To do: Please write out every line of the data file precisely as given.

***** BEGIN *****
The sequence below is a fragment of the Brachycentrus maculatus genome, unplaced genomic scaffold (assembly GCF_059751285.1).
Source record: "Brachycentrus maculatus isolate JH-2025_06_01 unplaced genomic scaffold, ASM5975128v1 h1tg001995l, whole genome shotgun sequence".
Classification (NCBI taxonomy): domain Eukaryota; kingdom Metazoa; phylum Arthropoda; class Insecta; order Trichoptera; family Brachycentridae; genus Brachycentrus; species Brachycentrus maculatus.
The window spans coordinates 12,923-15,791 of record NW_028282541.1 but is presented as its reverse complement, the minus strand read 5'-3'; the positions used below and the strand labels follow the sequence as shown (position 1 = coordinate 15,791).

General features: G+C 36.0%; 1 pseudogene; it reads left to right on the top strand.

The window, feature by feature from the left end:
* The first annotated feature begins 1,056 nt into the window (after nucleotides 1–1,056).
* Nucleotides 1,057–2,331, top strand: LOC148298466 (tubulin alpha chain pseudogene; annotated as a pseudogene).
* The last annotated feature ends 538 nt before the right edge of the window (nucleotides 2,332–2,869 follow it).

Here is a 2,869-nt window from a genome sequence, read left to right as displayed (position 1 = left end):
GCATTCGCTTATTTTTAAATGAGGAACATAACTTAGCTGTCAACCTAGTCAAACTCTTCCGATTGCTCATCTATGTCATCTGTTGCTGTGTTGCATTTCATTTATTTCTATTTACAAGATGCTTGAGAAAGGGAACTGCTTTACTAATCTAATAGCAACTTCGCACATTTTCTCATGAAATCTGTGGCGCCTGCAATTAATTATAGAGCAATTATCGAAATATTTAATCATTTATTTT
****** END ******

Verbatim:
The sequence below is a fragment of the Brachycentrus maculatus genome, unplaced genomic scaffold (assembly GCF_059751285.1).
Source record: "Brachycentrus maculatus isolate JH-2025_06_01 unplaced genomic scaffold, ASM5975128v1 h1tg001995l, whole genome shotgun sequence".
Classification (NCBI taxonomy): domain Eukaryota; kingdom Metazoa; phylum Arthropoda; class Insecta; order Trichoptera; family Brachycentridae; genus Brachycentrus; species Brachycentrus maculatus.
The window spans coordinates 12,923-15,791 of record NW_028282541.1 but is presented as its reverse complement, the minus strand read 5'-3'; the positions used below and the strand labels follow the sequence as shown (position 1 = coordinate 15,791).

General features: G+C 36.0%; 1 pseudogene; it reads left to right on the top strand.

The window, feature by feature from the left end:
* The first annotated feature begins 1,056 nt into the window (after nucleotides 1–1,056).
* Nucleotides 1,057–2,331, top strand: LOC148298466 (tubulin alpha chain pseudogene; annotated as a pseudogene).
* The last annotated feature ends 538 nt before the right edge of the window (nucleotides 2,332–2,869 follow it).

Here is a 2,869-nt window from a genome sequence, read left to right as displayed (position 1 = left end):
GCATTCGCTTATTTTTAAATGAGGAACATAACTTAGCTGTCAACCTAGTCAAACTCTTCCGATTGCTCATCTATGTCATCTGTTGCTGTGTTGCATTTCATTTATTTCTATTTACAAGATGCTTGAGAAAGGGAACTGCTTTACTAATCTAATAGCAACTTCGCACATTTTCTCATGAAATCTGTGGCGCCTGCAATTAATTATAGAGCAATTATCGAAATATTTAATCATTTATTTT